Attorneys for thousands of low-income people facing Medicaid application delays in Illinois went to court this week to plead for enforcement of federal time limits.
In a 12-page motion filed Wednesday, attorneys argue the state is violating both federal law and an Illinois court order by significantly delaying Medicaid applications and denying “thousands” of residents access to health coverage.
They are asking a U.S. District Court in Chicago to enforce an existing consent decree that requires Illinois to determine eligibility for Medicaid within federal timelines and offer automatic, temporary medical assistance to anyone whose application takes longer than that to approve.
“Defendants have not provided temporary benefits to a single applicant since June 2016,” the motion claims. The state has not sent notices required by a consent decree to let applicants know they are entitled to temporary benefits, the motion adds.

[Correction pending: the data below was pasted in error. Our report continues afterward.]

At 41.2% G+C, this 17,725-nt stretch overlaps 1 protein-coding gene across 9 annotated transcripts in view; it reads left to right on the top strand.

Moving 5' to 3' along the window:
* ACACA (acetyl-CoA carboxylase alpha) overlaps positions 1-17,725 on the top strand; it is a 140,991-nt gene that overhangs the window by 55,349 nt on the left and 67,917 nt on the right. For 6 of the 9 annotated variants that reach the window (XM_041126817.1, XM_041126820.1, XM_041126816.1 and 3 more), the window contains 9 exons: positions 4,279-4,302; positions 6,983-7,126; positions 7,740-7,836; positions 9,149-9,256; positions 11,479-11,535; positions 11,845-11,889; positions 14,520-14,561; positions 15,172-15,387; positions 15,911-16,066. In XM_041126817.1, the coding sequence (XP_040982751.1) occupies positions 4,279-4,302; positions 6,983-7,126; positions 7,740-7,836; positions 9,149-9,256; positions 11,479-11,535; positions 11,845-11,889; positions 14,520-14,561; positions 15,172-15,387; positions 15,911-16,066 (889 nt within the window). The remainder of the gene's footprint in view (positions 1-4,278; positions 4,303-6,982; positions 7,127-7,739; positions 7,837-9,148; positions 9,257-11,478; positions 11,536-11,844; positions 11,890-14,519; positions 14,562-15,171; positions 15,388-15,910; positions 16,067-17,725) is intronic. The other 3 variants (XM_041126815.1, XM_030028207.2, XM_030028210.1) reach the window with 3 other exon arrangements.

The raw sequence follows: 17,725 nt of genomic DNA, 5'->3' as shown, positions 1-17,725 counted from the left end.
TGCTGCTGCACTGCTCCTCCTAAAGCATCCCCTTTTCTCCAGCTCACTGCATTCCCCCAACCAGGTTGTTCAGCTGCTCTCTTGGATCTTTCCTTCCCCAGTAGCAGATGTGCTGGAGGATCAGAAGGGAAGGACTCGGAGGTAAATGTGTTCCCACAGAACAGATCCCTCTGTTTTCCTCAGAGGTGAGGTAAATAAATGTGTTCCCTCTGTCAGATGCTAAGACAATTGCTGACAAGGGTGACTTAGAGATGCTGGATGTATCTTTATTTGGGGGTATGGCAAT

Medicaid is the No. 1 payer of nursing home care.
Last month, a U.S. District Judge allowed seniors facing delays to sue as a class that included everyone who had applied for Medicaid since Feb. 1, 2015, and had not yet received a final eligibility determination or a hearing notice in a required 45- or 90-day period.
The case originated with four women ages 68 to 90, all residents of nursing homes and supportive living facilities, who sought Medicaid coverage through the state in 2015 and 2016 but were stymied by inaction.
“The declarations of (nursing facility) operators here show that each has had several applicants who died or were discharged while awaiting decisions on their applications,” Judge Joan B. Gottschall noted at the time.
The state is required to process most applications for Medicaid within 45 days, but the plaintiffs claim eligible individuals are routinely not serviced for three to six months.
In a statement to McKnight’s, a spokeswoman for the department said the motion “seeks to enforce an existing consent decree, which has been in effect since 1979. We are aware of it but cannot comment on pending litigation.